Friday 24 July 2020



Dance Prone by David Coventry     {Reviewed by STELLA}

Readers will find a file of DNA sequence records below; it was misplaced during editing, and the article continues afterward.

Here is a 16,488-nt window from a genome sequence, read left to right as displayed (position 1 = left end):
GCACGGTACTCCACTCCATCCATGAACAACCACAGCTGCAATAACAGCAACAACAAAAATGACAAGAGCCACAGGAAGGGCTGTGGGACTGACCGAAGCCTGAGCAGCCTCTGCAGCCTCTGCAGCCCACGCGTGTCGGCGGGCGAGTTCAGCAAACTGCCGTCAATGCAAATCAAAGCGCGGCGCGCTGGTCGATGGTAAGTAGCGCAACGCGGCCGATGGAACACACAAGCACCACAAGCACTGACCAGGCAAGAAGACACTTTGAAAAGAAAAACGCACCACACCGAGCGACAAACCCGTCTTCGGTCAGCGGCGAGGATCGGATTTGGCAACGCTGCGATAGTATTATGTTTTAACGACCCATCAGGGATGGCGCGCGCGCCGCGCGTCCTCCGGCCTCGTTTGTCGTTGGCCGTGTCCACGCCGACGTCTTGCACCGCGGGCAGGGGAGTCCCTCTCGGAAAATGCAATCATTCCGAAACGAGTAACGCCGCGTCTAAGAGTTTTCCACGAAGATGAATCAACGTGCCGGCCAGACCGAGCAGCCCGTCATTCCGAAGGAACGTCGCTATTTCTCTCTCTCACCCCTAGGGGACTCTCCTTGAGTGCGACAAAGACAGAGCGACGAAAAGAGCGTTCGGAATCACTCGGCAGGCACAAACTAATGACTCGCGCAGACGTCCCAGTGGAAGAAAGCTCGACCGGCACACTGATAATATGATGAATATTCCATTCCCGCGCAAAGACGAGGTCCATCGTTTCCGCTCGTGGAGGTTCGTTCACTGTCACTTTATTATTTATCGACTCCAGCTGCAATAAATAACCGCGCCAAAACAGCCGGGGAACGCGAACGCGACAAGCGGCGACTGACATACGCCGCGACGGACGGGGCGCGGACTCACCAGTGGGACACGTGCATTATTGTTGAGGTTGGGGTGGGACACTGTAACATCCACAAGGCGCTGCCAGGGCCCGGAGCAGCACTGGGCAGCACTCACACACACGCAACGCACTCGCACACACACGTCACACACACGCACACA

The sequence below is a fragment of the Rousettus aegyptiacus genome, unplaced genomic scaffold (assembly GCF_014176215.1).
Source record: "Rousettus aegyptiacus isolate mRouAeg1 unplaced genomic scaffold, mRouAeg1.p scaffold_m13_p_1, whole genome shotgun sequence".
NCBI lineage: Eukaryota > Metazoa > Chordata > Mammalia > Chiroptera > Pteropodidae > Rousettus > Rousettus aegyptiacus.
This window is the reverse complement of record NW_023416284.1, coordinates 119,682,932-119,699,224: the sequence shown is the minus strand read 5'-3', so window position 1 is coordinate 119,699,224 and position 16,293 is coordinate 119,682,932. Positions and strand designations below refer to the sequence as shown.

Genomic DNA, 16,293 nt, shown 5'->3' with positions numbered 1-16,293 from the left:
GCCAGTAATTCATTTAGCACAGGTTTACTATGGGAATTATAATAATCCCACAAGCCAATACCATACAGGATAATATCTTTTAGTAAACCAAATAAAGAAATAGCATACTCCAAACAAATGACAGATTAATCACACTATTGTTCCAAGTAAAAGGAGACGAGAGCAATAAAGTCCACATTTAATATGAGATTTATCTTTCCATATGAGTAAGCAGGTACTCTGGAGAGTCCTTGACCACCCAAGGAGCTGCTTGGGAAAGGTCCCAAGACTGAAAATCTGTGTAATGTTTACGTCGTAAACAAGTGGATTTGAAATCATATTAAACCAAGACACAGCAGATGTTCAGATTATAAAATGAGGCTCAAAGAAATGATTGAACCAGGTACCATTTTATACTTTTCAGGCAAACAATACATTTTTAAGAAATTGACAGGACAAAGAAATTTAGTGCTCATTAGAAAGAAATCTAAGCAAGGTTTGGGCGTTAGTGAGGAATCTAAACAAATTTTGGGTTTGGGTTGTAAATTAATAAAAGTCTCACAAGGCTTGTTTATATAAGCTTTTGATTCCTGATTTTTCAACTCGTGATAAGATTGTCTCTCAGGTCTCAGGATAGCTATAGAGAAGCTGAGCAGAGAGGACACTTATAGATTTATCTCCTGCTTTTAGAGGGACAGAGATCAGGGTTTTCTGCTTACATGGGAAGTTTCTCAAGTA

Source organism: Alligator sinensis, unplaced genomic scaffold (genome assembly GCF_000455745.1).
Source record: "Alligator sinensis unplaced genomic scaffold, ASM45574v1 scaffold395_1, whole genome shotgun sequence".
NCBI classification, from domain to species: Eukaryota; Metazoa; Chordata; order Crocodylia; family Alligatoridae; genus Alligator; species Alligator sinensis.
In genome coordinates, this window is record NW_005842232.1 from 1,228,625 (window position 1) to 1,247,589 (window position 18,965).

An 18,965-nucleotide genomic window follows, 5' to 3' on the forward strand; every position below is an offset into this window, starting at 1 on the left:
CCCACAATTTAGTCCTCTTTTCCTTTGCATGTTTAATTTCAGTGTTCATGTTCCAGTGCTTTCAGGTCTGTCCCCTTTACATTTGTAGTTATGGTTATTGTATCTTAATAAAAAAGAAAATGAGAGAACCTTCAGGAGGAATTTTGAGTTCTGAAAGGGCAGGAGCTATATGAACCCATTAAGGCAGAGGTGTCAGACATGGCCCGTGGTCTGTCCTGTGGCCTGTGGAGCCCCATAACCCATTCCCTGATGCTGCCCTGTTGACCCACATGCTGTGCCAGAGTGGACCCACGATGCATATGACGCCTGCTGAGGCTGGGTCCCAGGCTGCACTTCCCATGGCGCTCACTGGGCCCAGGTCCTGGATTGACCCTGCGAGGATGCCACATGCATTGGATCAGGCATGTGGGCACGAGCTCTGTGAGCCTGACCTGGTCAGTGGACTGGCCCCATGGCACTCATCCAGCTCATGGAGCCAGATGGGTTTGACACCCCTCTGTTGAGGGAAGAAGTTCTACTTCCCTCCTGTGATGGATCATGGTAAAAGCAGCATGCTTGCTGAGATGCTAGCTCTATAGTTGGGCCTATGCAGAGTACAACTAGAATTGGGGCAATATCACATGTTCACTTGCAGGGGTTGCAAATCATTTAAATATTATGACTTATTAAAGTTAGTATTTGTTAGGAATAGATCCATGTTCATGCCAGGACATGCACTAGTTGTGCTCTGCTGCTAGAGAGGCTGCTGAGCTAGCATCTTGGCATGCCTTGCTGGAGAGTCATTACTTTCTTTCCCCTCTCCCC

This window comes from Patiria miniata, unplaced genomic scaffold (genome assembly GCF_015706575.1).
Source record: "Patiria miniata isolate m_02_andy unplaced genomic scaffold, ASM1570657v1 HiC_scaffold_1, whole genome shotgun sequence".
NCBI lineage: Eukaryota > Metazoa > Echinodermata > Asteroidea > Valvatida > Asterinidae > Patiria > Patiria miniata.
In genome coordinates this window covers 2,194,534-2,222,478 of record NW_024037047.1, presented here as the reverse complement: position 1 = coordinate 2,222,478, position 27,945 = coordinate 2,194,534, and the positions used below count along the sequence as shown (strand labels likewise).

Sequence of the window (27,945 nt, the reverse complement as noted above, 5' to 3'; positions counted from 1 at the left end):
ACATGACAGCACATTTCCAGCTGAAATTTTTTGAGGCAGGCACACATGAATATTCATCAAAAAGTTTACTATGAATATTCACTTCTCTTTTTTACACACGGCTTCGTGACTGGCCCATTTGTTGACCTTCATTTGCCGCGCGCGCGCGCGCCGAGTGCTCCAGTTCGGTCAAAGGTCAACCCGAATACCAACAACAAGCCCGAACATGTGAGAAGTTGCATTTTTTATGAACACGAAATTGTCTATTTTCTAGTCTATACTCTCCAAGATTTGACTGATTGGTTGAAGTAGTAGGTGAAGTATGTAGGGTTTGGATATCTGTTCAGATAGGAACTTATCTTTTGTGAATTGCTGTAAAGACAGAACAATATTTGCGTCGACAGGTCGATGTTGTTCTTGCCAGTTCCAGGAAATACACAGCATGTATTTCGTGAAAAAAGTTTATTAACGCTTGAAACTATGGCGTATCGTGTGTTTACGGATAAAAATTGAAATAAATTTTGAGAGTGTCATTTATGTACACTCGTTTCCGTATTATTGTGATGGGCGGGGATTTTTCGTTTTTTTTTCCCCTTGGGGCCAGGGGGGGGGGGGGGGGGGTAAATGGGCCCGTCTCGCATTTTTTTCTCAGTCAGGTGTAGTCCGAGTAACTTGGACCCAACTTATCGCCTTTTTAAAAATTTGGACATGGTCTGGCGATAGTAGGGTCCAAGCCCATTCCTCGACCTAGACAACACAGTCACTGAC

Remember those gigs when your body was a sledgehammer slamming itself any which way and your aural senses were overwhelmed in the best hedonistic way, where the dance floor was small and cramped, where sometimes you ducked a fist and danced on. The opening lines of David Coventry’s new novel, Dance Prone, gives us the viewpoint of Con, the lead singer of a post-punk band in mid-80s America, watching the chaos unfold. Con is up for it, pushing to the edge of control, looking for perfection in chaos with his band, Neues Bauen. Yet like Coventry's first novel, The Invisible Mile, the setting isn’t exactly the theme. His brilliant debut took out the best first book at the Ockham New Zealand Book Awards in 2016, picked up for international publication and translated into numerous languages. Dance Prone looks set for a similar trajectory if the writing is anything to go by. This is the best New Zealand book I have read in a long time, and one of the most affecting novels about trauma, memory and its fallout, where language, pace and tension are expertly pitched and the chaotic music scene notches the decibels up to a level to absorb you in this world. Though it’s not all high intensity. The reflective passages, descriptions of people and place keep us anchored, and the dark humour keeps us amused, even when the psychological aspects of Con’s story threaten to flood our senses. We meet Con over several distinct periods in his life (between the 80s when he is a young man and 2020 when he is in his early 50s) as he intersects with his past band-mates and re-engages, or attempts to re-engage, with pivotal incidents. Not far in, we are beset by a shocking incident. It is wholly unexpected to the reader as it is to Con. Suddenly violence is very near and very real. This incident sets off a trigger of actions and inactions from Con and a crazy reaction from Tone, his kiwi bandmate. As Tone recovers in the hospital and the band tours the dives and front lounges of fans, Con finds himself split in two — before and after — and bereft of explanation and knowledge. Here we start to dig into the themes of denial and memory, or the erasure of fact. In the desert, appropriately, at an indie music gig complete with existential philosophy, this all comes to a head. As the story moves back and forth in time, the action and telling unfold alongside Con’s awareness. As he hides from the truth, the truth is hidden from the reader. What happens in Phoenix is only revealed by a scratchy video of the band’s last gig seen by Con in Marrakech in 2019, where he is searching for Tone, now living in the remote mountains with a group of artist-activists. Add to this a sweet romance, some great riffs on bands, the indie scene and philosophical rants, seemingly senseless behaviour and cravings for artistic perfection, and you have a deft and nuanced novel. And Coventry can write. Each sentence places you where you want to be, each conversation adds another dimension and the plot unfolds with a tension that keeps the bowstring taut and rewards with the aim of the arrow. Intelligent, intimate and raw, Dance Prone is stunning.

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